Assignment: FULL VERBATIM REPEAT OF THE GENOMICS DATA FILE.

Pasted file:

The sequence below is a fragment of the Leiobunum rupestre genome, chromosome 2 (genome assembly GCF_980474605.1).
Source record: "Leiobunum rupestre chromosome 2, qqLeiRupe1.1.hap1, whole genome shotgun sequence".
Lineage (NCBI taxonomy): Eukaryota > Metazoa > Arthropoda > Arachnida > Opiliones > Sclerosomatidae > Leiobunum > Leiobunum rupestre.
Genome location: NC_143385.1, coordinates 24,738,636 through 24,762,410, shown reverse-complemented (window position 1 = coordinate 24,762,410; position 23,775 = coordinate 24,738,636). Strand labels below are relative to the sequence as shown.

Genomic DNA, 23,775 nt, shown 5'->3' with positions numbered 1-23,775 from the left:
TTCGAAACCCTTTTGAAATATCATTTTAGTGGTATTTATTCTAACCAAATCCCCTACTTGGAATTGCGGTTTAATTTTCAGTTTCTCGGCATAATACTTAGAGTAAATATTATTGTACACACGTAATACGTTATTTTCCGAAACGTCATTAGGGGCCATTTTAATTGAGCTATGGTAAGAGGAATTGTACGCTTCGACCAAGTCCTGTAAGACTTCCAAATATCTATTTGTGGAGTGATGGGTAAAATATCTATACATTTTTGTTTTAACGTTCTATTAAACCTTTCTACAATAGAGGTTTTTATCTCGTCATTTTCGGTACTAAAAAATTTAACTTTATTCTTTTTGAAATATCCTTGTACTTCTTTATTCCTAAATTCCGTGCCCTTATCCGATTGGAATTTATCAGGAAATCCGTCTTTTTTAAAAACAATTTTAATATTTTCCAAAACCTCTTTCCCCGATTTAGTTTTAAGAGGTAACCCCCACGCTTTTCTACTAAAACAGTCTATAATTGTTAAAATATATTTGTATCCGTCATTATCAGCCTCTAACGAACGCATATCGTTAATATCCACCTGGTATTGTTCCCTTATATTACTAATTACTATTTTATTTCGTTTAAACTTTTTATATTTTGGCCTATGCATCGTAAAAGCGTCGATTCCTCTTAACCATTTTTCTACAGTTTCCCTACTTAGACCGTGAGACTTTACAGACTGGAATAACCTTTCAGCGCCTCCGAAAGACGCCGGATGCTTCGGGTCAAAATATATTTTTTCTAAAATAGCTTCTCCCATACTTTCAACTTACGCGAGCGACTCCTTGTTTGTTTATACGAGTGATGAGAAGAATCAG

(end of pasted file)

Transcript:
The sequence below is a fragment of the Leiobunum rupestre genome, chromosome 2 (genome assembly GCF_980474605.1).
Source record: "Leiobunum rupestre chromosome 2, qqLeiRupe1.1.hap1, whole genome shotgun sequence".
Lineage (NCBI taxonomy): Eukaryota > Metazoa > Arthropoda > Arachnida > Opiliones > Sclerosomatidae > Leiobunum > Leiobunum rupestre.
Genome location: NC_143385.1, coordinates 24,738,636 through 24,762,410, shown reverse-complemented (window position 1 = coordinate 24,762,410; position 23,775 = coordinate 24,738,636). Strand labels below are relative to the sequence as shown.

Genomic DNA, 23,775 nt, shown 5'->3' with positions numbered 1-23,775 from the left:
TTCGAAACCCTTTTGAAATATCATTTTAGTGGTATTTATTCTAACCAAATCCCCTACTTGGAATTGCGGTTTAATTTTCAGTTTCTCGGCATAATACTTAGAGTAAATATTATTGTACACACGTAATACGTTATTTTCCGAAACGTCATTAGGGGCCATTTTAATTGAGCTATGGTAAGAGGAATTGTACGCTTCGACCAAGTCCTGTAAGACTTCCAAATATCTATTTGTGGAGTGATGGGTAAAATATCTATACATTTTTGTTTTAACGTTCTATTAAACCTTTCTACAATAGAGGTTTTTATCTCGTCATTTTCGGTACTAAAAAATTTAACTTTATTCTTTTTGAAATATCCTTGTACTTCTTTATTCCTAAATTCCGTGCCCTTATCCGATTGGAATTTATCAGGAAATCCGTCTTTTTTAAAAACAATTTTAATATTTTCCAAAACCTCTTTCCCCGATTTAGTTTTAAGAGGTAACCCCCACGCTTTTCTACTAAAACAGTCTATAATTGTTAAAATATATTTGTATCCGTCATTATCAGCCTCTAACGAACGCATATCGTTAATATCCACCTGGTATTGTTCCCTTATATTACTAATTACTATTTTATTTCGTTTAAACTTTTTATATTTTGGCCTATGCATCGTAAAAGCGTCGATTCCTCTTAACCATTTTTCTACAGTTTCCCTACTTAGACCGTGAGACTTTACAGACTGGAATAACCTTTCAGCGCCTCCGAAAGACGCCGGATGCTTCGGGTCAAAATATATTTTTTCTAAAATAGCTTCTCCCATACTTTCAACTTACGCGAGCGACTCCTTGTTTGTTTATACGAGTGATGAGAAGAATCAG